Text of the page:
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March 15, 2005Client Alert

OMB Issues Final Guidance Identifying When Scientific Information Should be Subject to Peer Review

Recently, the White House Office of Management and Budget ("OMB") issued the final version of its Information Quality Bulletin for Peer Review ("Bulletin"). The Bulletin is important because it establishes uniform standards encouraging peer review of all important scientific information disseminated by federal agencies. The Bulletin provides that peer review is required if scientific information is "influential," which is generally described as information an agency can reasonably determine will have a clear and substantial impact on important public policies or private sector decisions. Stricter minimum requirements are imposed on certain types of scientific information categorized as "highly influential." Although some agencies already employ various methods of scientific peer review, the Bulletin represents the first time comprehensive guidelines have been issued to all federal agencies. Individual agencies, however, are left with significant discretion in determining what type of peer review is appropriate, and which peer reviewers to select. The Bulletin also exempts certain types of information from the peer review guidelines.

The Bulletin, which is less prescriptive than the earlier drafts, was issued after more than 15 months of consideration, two rounds of public comment, and an interagency workshop. The Bulleting was issued under OMB's general authority to oversee the quality of federal agency information and analyses. Essentially, the Bulletin functions as a "gloss" on the "Information Quality Act", where Congress directed OMB to issue guidelines that "provide policy and procedural guidance to federal agencies for ensuring and maximizing the quality, objectivity, utility, and integrity of information" disseminated by those agencies. Prior to this Bulletin, there were no uniform standards requiring, or even encouraging, peer review.

Scientific peer review is the practice of subjecting scientific findings to the scrutiny of independent analysis conducted by qualified individuals to verify that the research presented is of sufficient quality, importance, and interest to be published. It is an important form of deliberation used to judge both the appropriateness of the methods and the inferences made by those conducting the research. The evaluation or critique -- which often suggests ways to clarify assumptions, findings and conclusions -- can then be used by the authors of the draft to improve the final product. A peer review typically evaluates:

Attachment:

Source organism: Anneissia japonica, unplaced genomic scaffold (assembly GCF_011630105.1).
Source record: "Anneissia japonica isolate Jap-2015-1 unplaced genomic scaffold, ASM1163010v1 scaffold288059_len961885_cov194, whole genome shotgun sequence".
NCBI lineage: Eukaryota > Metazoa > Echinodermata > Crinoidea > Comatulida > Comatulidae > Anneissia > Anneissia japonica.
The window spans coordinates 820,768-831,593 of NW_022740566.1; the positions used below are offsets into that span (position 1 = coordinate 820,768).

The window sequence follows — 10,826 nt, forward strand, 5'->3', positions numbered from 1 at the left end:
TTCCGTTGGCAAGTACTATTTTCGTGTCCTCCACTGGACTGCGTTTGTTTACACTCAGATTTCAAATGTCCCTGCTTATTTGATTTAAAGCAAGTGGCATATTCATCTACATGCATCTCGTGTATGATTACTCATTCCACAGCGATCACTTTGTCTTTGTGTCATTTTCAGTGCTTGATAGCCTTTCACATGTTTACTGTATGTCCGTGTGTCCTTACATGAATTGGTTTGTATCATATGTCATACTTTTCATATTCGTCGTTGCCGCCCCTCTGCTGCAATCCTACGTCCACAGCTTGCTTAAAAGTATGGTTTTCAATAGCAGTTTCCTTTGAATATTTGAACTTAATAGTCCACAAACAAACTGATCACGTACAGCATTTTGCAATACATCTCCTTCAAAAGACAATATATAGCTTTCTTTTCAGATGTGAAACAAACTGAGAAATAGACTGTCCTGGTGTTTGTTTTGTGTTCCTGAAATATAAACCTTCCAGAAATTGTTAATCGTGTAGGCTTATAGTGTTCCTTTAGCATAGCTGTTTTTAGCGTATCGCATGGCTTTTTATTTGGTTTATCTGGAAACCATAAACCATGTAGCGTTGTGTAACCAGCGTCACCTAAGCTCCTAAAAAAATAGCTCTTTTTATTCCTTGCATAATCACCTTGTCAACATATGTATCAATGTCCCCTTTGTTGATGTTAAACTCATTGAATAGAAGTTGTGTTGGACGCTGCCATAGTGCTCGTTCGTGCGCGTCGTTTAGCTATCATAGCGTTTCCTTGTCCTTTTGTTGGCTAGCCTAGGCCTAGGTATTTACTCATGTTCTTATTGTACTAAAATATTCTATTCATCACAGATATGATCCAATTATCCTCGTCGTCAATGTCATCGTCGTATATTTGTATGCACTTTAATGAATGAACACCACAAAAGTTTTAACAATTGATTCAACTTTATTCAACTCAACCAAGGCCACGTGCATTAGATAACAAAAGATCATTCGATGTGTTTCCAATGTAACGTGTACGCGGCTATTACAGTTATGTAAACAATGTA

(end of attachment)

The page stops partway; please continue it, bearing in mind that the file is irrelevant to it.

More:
1. the clarity of the hypothesis,
  2. the validity of the research design,
  3. the quality of the data collection procedures,
  4. the robustness of the methods employed,
  5. the appropriateness of the methods for the hypothesis being tested,
  6. the extent to which the conclusions follow from the analysis, and
  7. the strengths and limitations of the overall product.

The Bulletin is careful to make clear that peer review should not be confused with public comment and other stakeholder input. The Bulletin also makes clear that, while peer review may be an important aid in decision-making that involves the dissemination of information, it will rarely be an agency's sole consideration. The Bulletin explicitly provides that agencies are not expected to "cede their discretion with regard to dissemination of use of information to peer reviewers."
The scope of the Bulletin is limited to "review of scientific information disseminations that contains findings or conclusions that represent the official position of one or more agencies of the federal government." With some limited exceptions, the requirements of the Bulletin become effective either six months or one year after publication, based on the type of information to be disseminated.

For further information regarding this Bulletin or how this may impact your business or regulated operations, please contact David A. Crass at dacrass@michaelbest.com or 608.283.2267.

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